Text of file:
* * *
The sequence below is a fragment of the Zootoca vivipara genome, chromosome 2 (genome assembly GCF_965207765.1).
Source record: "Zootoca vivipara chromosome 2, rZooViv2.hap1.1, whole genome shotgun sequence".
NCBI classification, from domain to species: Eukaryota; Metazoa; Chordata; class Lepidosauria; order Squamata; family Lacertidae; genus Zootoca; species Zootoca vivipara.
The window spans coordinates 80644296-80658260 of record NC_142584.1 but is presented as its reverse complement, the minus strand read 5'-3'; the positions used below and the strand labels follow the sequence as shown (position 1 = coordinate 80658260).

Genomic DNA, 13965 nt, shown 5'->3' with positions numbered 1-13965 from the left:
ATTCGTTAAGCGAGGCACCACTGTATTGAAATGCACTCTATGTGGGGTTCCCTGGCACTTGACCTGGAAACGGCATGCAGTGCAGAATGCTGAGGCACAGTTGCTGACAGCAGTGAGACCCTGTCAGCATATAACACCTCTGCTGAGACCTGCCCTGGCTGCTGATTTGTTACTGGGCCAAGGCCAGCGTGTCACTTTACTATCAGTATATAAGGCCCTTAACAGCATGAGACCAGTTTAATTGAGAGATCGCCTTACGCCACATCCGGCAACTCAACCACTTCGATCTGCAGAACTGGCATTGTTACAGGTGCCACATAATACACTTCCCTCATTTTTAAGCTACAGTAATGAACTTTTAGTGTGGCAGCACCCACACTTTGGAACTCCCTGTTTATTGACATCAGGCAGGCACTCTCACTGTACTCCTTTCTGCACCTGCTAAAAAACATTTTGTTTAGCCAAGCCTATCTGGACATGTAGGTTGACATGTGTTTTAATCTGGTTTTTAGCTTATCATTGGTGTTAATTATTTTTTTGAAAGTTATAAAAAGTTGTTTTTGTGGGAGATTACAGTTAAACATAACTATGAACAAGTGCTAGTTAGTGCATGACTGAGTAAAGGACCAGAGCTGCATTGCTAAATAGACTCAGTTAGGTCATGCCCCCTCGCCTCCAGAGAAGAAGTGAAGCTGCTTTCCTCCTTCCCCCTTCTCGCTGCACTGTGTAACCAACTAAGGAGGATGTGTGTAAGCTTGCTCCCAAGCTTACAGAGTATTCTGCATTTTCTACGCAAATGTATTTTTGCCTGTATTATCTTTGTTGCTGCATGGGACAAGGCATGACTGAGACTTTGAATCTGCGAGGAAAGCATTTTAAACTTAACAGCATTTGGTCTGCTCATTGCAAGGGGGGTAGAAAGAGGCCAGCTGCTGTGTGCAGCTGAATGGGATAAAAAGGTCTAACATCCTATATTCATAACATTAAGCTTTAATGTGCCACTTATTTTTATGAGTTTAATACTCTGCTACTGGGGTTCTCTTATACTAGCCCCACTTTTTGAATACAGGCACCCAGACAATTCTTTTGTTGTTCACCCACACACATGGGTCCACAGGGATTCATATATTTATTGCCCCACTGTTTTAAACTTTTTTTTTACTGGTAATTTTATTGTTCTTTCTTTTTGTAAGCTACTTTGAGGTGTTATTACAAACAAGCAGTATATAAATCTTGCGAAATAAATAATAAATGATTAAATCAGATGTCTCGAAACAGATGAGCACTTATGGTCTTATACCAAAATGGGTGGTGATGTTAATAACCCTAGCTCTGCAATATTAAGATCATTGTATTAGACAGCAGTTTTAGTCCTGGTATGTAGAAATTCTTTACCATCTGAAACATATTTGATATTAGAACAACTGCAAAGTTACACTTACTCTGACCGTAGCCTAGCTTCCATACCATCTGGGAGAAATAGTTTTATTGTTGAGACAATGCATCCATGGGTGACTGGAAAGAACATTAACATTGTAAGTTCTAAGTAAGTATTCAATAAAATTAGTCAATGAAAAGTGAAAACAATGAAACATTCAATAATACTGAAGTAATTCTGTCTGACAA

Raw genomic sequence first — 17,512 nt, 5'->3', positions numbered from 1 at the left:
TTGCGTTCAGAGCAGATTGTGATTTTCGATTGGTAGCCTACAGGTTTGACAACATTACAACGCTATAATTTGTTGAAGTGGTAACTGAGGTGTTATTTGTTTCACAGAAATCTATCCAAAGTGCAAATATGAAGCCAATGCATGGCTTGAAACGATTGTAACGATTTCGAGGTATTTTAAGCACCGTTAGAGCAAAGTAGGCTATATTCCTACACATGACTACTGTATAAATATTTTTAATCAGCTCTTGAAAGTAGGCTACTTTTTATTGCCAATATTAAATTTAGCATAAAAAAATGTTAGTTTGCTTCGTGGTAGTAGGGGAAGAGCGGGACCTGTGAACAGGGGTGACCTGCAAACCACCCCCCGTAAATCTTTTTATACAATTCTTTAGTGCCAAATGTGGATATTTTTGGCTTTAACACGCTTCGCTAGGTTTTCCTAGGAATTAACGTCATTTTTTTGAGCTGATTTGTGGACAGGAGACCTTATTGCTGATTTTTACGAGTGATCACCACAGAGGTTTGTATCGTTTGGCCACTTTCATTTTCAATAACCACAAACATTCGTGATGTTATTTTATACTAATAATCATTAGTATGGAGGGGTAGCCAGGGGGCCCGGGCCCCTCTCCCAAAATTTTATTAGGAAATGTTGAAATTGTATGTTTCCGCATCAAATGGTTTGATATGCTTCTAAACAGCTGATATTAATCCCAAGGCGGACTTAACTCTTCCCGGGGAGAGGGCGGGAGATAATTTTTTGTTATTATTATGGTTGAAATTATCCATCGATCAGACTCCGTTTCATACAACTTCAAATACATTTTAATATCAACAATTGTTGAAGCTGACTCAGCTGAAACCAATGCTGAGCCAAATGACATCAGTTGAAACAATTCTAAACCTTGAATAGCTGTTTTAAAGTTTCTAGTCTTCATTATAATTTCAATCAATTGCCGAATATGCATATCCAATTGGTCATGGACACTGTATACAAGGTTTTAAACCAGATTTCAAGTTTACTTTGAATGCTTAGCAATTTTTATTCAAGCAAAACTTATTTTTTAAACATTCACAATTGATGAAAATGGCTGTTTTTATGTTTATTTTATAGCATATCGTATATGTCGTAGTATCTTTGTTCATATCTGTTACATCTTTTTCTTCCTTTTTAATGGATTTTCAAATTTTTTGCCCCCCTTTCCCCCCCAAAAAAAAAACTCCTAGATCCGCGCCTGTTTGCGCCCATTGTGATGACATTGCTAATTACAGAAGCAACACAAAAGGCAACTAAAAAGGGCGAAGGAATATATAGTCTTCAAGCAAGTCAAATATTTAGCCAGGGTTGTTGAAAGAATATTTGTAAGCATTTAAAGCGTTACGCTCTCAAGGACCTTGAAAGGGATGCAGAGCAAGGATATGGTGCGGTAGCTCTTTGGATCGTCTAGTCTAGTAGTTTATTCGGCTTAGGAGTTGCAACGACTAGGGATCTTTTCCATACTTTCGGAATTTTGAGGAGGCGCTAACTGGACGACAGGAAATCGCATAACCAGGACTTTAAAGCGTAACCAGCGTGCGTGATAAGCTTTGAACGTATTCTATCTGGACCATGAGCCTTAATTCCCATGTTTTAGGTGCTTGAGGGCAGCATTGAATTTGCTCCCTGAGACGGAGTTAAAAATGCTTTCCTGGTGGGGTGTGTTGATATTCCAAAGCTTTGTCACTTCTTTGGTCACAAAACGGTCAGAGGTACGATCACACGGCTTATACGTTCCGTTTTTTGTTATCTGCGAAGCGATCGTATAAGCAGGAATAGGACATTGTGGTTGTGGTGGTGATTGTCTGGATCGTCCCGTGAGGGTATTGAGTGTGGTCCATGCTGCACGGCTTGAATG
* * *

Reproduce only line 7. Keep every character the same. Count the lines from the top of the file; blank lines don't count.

Raw genomic sequence first — 17,512 nt, 5'->3', positions numbered from 1 at the left: